Moderated by Elise Huff, CML fellow and SMU alumnae.

Curatorial Minds Lab: Virtual Lecture with Guest Curator Yina Jiménez Suriel on April 7

Virtual Lecture with Guest Curator Yina Jiménez Suriel

April 7, 5:30 p.m.

Yina Jiménez Suriel. Curator and researcher. She obtained her master’s degree in History of Art and Visual Culture, with a focus on visual studies from the Universitat de València. She has collaborated in different institutions, among them Casa Quien, Centro León, Kulturstiftung Basel H. Geiger, Museo de Arte Moderno de Medellín. She has been invited to seminars, workshops, and congresses at various institutions,CML logo including Centro de Fotografía de Montevideo, Universidad Autónoma de Madrid, Universidad de los Andes, Institut Kunst at FHNW Academy of Art and Design. She has written in media such as Arquitexto and Terremoto and is a contributor to Contemporary And magazine. She lives in the Dominican Republic.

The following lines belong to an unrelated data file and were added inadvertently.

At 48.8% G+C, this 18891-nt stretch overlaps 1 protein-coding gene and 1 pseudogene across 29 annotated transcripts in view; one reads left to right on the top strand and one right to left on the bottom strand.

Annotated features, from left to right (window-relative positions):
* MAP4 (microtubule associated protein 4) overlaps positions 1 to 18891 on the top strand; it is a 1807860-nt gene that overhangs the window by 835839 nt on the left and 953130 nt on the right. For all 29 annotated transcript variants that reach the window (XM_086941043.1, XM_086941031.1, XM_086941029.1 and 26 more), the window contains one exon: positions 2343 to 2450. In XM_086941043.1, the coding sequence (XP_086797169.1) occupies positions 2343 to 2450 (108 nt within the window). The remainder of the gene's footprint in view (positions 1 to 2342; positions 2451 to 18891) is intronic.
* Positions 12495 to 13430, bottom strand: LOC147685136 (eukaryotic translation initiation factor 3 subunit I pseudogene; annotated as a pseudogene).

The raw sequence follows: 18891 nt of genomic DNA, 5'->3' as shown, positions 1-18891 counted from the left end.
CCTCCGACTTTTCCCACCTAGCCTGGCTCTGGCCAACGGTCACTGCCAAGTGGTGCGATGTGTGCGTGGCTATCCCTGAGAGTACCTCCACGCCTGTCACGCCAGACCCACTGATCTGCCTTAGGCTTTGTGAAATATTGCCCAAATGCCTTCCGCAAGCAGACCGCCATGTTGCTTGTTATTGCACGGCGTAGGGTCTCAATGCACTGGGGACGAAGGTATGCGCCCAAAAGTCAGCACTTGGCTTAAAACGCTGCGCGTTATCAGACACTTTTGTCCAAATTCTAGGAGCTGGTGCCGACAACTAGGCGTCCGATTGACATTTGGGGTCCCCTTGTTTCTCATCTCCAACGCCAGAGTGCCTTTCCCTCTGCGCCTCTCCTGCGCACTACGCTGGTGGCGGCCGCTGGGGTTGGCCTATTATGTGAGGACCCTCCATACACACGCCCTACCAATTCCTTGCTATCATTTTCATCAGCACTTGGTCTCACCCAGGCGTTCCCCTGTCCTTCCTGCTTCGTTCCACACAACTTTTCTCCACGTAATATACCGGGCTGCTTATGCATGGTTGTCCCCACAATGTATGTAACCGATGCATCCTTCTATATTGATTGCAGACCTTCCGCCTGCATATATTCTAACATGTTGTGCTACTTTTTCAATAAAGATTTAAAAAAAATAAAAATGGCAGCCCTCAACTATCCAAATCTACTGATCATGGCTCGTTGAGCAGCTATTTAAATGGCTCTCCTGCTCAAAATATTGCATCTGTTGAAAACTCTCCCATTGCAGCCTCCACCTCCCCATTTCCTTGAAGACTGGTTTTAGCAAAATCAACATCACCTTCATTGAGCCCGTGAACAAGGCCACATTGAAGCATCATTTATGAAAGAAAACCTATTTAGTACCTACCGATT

Moderated by Gabriela Paiva de Toledo, CML fellow and PhD candidate in the Rasc/A Meadows School of the Arts Art History program.

When: Apr 7, 2021 05:30 PM Central Time (US and Canada)

 

Please register in advance for this meeting:

https://smu.zoom.us/meeting/register/tJwvdO6upjovE9VSfYiTxp-92j_fMzd5Javz

After registering, you will receive a confirmation email containing information about joining the meeting.

Curatorial Minds Lab: Virtual Lecture with Guest Curator Sofía Casarin, Co-founder of Ruta del Castor, Mexico City

Curatorial Minds Lab: Virtual Lecture with Guest Curator Sofía Casarin, Co-founder of Ruta del Castor, Mexico City

Wednesday, March 17, 2021 at 5:30 pmCML logo

Virtual lecture; advance registration required.